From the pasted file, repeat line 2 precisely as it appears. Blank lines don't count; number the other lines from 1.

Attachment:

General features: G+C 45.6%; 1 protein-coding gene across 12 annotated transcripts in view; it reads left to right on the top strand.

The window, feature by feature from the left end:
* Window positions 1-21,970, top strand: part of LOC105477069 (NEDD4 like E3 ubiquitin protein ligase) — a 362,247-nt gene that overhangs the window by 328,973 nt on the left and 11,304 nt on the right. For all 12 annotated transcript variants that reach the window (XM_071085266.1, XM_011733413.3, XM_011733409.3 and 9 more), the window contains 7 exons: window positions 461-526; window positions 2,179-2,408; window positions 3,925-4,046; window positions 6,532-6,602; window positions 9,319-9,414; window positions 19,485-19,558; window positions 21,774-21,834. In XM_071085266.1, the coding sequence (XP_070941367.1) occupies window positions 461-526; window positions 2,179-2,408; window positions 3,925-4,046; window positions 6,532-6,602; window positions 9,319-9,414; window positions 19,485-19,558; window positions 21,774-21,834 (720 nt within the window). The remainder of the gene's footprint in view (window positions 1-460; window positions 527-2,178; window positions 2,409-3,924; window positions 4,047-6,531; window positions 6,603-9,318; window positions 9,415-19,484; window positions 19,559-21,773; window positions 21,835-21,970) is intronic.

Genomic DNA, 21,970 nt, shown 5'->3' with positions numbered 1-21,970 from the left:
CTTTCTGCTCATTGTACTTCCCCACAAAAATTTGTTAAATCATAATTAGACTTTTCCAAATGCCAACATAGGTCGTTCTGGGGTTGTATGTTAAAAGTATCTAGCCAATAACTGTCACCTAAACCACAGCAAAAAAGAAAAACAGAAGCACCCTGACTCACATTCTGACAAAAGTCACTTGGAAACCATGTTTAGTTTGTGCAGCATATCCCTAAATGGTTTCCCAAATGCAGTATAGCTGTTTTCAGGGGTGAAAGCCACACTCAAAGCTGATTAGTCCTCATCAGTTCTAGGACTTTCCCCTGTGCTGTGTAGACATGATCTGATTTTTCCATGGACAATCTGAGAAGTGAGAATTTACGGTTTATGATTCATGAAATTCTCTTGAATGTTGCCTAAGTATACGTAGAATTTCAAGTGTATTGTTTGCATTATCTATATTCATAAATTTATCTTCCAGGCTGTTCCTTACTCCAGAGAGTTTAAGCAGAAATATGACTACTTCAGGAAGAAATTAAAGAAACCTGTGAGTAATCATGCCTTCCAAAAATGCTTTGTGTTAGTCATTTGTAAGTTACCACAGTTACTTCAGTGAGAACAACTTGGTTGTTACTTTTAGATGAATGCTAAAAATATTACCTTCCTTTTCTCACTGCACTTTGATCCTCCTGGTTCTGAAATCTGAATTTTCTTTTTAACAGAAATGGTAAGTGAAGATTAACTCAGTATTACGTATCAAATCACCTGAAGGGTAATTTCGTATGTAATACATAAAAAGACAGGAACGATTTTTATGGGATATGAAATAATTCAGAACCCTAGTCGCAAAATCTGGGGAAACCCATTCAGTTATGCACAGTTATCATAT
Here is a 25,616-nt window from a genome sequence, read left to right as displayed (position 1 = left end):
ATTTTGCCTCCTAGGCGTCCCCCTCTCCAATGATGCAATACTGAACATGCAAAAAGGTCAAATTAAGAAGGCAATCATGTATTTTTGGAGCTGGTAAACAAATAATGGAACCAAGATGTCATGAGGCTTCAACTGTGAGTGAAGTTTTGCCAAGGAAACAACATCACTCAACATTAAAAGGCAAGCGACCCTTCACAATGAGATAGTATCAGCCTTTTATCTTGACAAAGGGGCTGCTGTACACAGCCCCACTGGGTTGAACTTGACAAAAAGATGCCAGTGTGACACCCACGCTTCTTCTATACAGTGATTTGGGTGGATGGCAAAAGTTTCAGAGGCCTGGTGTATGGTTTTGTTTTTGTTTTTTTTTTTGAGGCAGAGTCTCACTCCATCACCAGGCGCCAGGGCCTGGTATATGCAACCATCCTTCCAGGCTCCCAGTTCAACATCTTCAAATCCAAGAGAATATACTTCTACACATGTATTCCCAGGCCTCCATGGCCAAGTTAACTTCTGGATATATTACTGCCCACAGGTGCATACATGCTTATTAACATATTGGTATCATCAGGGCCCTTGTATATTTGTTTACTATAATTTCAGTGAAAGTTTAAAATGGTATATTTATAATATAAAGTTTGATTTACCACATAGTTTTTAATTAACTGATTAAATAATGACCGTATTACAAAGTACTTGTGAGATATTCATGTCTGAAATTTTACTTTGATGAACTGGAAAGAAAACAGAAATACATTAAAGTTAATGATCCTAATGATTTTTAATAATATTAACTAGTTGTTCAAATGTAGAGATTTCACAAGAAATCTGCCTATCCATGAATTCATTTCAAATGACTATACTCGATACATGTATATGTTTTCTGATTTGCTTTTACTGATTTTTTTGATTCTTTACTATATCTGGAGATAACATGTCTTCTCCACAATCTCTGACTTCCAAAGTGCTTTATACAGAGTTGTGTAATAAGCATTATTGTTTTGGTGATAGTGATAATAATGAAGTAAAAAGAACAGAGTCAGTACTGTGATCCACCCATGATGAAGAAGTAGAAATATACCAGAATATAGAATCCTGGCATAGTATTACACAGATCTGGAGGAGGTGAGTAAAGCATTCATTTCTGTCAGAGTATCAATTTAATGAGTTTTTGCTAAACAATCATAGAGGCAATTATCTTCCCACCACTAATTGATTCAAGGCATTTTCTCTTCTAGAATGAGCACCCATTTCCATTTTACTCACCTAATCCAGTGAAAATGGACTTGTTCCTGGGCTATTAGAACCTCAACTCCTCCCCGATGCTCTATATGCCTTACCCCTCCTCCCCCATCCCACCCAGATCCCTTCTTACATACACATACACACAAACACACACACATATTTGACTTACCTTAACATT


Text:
The window, feature by feature from the left end: